My 1st contact with my FT817ND, by Zoran (9A6BL)

This dates back in autumn of 2012. and it involves me (Zoran), an FT-817ND and Let me unfold the story:


My name is Zoran and I live in city of Split, an old roman city on Croatian Adriatic coast. I’m around bands from 1977. but kinda forgot it all last decade. For years, I’ve been using an FT747GX, the rig still works OK but hey, a fresh transfusion couldn’t have harmed anyone, right? And, after a bit longer consideration and searching around local auction sites I finally decided to…but wait, this is another chapter.


Of course, I decided to buy above mentioned beauty from an amateur which barely used it. I remember being overexcited while waiting for my package to arrive and didn’t really know what to expect from that little radio. I could only rely to other guys experience having it for some time already…but generally, idea of portability and minimalistic gear occupied me for long time.

And so, in two days my package came (I remember it as happening right now beacuse rectifier on my moto-bike died the same day) and I unpacked it carefully…boy what a beauty I found! It was love at first sight, no question about it. I didn’t know…otherwise I would have bought it much earlier! But, set aside that faithful day and fast forward one week.

My little FT came with me to our summer residence on Adriatic coast some 70 km to south from my home QTH. We came there to do some work around and of course, first thing to do was to mount a simple inverted V dipole for 14 MHz. Two sides, each of 5m of insulated wire in lenght, feeding point at my balcony fence level, no balun, no antenna tuner (it came later that year), stretched almost horizontaly between balcony and nearest oliva trees…

I remember, it was early in the evening, my mother was watching some Turkish soap opera on TV and I stepped out on the balcony as not to disturb her. Of course, I took my FT with me, connected it to antenna and started listening. The band was actually closing for Europe, here and there States Side could be heard…and suddenly, on 14.350 MHz, at the upper end of the band, I heard a short sentence of 7S in strenght, spoken in low voice – this is RI1ANF and this is the last call. I took the mike and said in timid voice – 9A6BL/QRP….and the guy instantly replied!!!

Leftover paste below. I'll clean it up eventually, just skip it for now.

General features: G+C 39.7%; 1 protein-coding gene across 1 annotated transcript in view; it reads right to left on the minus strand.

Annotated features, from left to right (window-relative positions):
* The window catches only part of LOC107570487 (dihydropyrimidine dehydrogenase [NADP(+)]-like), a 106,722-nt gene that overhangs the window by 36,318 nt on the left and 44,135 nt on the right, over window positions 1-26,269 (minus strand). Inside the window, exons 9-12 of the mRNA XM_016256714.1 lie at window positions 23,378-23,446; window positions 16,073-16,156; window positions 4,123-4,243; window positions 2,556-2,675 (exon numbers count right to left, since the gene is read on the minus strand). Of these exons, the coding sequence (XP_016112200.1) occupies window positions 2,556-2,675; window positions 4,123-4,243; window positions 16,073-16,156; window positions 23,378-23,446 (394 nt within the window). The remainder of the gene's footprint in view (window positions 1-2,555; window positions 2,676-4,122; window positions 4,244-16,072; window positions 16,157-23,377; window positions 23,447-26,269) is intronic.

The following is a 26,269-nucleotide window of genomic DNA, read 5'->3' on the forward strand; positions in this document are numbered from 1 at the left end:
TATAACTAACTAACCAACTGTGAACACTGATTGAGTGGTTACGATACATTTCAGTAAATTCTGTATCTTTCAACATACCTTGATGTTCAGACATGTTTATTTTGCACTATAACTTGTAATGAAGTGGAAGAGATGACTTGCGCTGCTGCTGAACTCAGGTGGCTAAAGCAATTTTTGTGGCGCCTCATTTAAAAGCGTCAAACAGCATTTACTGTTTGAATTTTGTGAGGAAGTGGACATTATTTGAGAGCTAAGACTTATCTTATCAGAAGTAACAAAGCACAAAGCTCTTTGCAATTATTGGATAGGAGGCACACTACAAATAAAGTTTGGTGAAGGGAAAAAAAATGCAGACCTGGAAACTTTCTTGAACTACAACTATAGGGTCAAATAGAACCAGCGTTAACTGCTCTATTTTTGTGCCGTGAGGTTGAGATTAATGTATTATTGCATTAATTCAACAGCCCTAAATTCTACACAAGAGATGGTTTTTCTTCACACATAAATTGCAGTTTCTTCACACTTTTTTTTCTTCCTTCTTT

But I forgot to mention, I had no external power supply, just an internal battery so power was way below 5W! And so, we had a short QSO, nothing much to tell, he gave me 55 which was even too much for me.

Well, working a Russian station wasn’t anything you could be excited about but I certainly was, it was the very first QRP QSO I ever made with FT817ND!

And here we came to the last chapter…

A week passed, we came back to Split. I switched my PC as to see how that guy I was speaking to looks like…hmmm, let me check it at…and what the came up with?

At the time I spoke to him, Oleg was at King George Island on South Shettland! Hay, my first QSO and I made a nice DX, the one that someone else could maybe only dream about.

That’s it guys. And inspite of that notorious sentence „Life’s too short for QRP“…there’s much to be told about little Yaesu, believe me.

73 de 9A6BL

2 thoughts on “My 1st contact with my FT817ND, by Zoran (9A6BL)

  1. Zoran,
    It’s quite a thrill working QRP and portable isn’t it! I’ve done many portable outings over the past year or so and have had numerous QRP contacts.
    I’m currently visiting Scotland and in October I spoke with a VK5 station from the Isle of Mull using my Yaesu FT857, powered by a 7Ah battery with 5 watts output and my Buddipole antenna.

    73s, Jonathan MM0/VK6JON

    • Hello Jonathan!
      Glad to hear you’ve got positive experience with little FT. Many people don’t even bother this nice radio and make jokes about it. But in fact, it all depends of how you see radio-amateurism and everything about it. Each QSO I made with low power is much more valuable to me than all others made with “normal” power. Moreover, they make me proud somehow…

Leave a Reply

Your email address will not be published. Required fields are marked *

This site uses Akismet to reduce spam. Learn how your comment data is processed.